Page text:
Coping With Specialty Medication Mayhem
Last updated: February 2023
If you have a rare disease, you are probably aware of the struggle often involved in finding treatment for rare diseases. Even once we find a treatment that works for us, gaps in insurance could result in us being unable to access the only treatment option we have. Sometimes these gaps are temporary until we are able to jump through the hoops that insurance companies often have for accessing specialty treatment required for rare diseases.
Coping with medication access issues
I, for one, have spent hours waiting on hold with my specialty pharmacy and insurance, receiving delays in the shipment of my medication and contradicting answers about the solutions. I have had to learn how to cope with these moments of extreme stress – after all, I literally need my medication to be able to stay awake to do basic things like driving! Such high stakes can make these situations extra stressful for me. Some ways that I cope during these times include:
Focusing on what is within my control
It can feel powerless to need medication and not be able to access it. This lack of power in such a stressful situation can be distressing. I find it helpful to reframe my thoughts toward the parts of my life that I do have control over. This includes going back to the basics – practicing good hygiene, eating nourishing food, and soothing myself with hobbies such as hiking or crocheting.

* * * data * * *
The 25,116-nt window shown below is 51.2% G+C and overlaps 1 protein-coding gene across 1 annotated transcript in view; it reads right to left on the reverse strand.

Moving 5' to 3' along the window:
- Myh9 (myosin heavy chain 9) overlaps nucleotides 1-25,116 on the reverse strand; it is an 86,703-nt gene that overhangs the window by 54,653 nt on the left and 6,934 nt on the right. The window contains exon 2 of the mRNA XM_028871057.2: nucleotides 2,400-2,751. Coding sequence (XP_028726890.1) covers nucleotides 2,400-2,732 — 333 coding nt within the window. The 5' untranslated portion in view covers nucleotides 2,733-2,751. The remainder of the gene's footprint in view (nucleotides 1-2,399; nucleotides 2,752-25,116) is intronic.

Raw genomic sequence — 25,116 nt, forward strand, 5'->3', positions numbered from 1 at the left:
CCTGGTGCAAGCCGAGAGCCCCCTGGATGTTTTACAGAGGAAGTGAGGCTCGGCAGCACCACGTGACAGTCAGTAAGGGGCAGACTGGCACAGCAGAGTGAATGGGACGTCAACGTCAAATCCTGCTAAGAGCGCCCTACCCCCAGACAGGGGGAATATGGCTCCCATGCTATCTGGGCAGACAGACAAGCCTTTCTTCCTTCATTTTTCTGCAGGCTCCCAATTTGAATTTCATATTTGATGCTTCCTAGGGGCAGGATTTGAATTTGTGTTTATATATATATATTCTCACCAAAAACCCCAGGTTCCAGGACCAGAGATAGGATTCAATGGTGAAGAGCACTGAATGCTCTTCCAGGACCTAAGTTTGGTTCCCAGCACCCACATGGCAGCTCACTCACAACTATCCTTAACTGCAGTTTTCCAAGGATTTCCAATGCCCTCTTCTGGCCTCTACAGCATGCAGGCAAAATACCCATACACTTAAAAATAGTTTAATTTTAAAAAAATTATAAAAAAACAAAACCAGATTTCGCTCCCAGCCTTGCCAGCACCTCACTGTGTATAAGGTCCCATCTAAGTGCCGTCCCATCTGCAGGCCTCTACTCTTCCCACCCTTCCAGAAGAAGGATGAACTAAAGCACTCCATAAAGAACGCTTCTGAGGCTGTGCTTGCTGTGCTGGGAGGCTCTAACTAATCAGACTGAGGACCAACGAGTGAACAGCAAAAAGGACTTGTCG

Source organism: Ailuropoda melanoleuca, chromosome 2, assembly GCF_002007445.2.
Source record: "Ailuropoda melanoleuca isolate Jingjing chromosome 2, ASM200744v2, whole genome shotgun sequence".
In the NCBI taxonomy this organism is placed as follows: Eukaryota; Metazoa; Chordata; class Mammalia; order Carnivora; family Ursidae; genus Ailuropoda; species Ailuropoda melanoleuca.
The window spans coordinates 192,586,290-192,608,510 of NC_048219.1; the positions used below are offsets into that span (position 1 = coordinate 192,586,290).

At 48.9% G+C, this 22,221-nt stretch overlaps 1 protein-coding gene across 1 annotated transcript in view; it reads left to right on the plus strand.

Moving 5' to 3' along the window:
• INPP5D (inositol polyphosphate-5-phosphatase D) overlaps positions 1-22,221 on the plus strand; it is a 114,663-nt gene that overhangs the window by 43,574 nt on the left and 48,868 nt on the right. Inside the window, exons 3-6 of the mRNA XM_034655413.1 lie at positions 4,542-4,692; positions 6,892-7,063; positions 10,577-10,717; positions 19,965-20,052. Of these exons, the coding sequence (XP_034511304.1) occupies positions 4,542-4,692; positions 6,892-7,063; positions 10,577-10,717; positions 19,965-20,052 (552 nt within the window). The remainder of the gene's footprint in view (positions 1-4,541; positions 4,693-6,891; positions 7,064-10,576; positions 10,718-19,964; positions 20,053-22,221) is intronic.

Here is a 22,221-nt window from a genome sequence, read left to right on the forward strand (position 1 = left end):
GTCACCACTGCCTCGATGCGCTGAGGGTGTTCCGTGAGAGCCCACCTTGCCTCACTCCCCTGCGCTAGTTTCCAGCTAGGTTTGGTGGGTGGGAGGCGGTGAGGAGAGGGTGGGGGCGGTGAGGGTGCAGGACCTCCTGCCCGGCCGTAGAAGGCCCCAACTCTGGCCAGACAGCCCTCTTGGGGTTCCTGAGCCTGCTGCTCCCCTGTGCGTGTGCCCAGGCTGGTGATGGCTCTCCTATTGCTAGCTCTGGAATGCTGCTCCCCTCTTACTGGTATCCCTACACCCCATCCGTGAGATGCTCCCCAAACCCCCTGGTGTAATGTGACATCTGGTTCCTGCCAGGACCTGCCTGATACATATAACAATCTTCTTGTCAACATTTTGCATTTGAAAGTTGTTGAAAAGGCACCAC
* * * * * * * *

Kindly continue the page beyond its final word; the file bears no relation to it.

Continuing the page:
It helps me feel better when I get tasks done that have been sitting on my to-do list for months during times like these. Although reframing thoughts isn’t a fool-proof method of stopping the anxiety, it can help reduce it to a more manageable level. At the very least, you’ll be taking extra good care of yourself, which we always deserve.
Being extra nice to people on the other end of the phone
Sitting on the phone for hours without many answers about medication access can get frustrating. It can be easy to take out these frustrations on the people on the other line. Most of the time, it really isn’t their fault.
These are the people that have to answer calls to pay their rent. They don’t make the rules. Being nice to them also has the extra perk of getting better treatment on occasion. In many cases, it improves the experience for both ends of the party.
Thinking outside the box to find treatment for rare diseases
Navigating the medical field as a patient can be confusing and scary all at once. Sometimes the best thing to do is to step back from the problem and get some perspective.
Is there anyone in your life you could ask for advice from on working with insurance? Are there other people in the rare disease community that can validate your experiences? Is there another doctor you can work with? Sometimes the solution is simply persistence and time. Other cases might involve more strategic solutions.
Have you ever experienced a lack of access to medication for your rare disease? How did you cope with this issue? Share with us in the comments below.
How do you feel about your support system?